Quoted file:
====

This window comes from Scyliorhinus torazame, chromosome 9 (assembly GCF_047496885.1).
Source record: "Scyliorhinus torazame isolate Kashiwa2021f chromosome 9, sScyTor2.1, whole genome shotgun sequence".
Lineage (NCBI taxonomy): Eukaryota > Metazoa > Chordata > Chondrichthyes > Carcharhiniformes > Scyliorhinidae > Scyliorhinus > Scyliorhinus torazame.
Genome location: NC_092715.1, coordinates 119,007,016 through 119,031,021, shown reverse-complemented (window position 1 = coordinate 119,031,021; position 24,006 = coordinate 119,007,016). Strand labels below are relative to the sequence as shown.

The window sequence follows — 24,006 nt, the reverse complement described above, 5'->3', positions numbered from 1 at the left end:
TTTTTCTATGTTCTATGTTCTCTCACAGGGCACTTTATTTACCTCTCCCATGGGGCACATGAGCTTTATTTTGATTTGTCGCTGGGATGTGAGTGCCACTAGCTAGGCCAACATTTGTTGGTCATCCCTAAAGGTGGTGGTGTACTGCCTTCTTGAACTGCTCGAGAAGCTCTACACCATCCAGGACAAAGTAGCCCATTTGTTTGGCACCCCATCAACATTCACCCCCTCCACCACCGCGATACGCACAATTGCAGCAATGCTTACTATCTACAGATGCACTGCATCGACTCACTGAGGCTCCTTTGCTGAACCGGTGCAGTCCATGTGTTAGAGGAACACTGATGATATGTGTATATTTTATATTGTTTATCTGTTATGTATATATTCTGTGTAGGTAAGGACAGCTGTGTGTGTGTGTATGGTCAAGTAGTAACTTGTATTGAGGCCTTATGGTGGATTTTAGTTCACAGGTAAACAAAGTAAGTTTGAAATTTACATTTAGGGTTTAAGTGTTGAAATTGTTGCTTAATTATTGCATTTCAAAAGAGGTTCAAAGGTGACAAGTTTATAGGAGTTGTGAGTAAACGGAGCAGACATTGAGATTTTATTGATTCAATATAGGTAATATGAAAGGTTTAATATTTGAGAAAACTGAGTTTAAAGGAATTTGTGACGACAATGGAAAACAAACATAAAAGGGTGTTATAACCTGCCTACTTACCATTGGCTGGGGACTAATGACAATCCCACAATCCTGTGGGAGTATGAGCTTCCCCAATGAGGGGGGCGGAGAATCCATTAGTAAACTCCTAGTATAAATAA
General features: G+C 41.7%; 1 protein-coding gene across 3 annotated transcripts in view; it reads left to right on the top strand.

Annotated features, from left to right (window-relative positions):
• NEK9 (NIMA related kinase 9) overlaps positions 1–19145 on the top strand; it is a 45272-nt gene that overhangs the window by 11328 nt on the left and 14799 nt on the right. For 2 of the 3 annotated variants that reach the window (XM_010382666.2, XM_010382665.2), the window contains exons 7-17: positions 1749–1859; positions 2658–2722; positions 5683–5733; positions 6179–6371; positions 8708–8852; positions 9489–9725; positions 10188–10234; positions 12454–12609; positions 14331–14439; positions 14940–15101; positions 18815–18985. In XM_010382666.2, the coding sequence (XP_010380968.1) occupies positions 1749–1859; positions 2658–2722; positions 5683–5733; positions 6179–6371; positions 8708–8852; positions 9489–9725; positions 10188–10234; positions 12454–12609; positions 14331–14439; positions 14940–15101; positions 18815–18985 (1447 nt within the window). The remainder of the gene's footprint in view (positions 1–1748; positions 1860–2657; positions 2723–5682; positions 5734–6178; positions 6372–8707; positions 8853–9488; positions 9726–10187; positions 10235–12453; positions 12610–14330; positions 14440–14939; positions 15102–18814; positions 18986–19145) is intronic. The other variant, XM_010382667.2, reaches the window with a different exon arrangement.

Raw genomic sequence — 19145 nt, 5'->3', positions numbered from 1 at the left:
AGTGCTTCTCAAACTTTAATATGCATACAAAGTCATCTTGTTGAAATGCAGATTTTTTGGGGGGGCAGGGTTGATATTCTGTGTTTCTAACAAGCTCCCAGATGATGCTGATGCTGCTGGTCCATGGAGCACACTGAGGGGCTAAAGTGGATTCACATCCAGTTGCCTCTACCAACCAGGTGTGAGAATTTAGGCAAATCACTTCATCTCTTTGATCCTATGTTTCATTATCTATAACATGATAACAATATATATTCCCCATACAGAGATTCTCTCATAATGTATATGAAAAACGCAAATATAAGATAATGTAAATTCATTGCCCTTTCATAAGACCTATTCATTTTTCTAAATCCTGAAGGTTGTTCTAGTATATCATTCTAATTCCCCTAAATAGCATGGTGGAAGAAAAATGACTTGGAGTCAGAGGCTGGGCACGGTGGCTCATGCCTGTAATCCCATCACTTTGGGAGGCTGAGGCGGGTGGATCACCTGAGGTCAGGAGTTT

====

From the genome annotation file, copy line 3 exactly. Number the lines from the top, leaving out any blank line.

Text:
Lineage (NCBI taxonomy): Eukaryota > Metazoa > Chordata > Chondrichthyes > Carcharhiniformes > Scyliorhinidae > Scyliorhinus > Scyliorhinus torazame.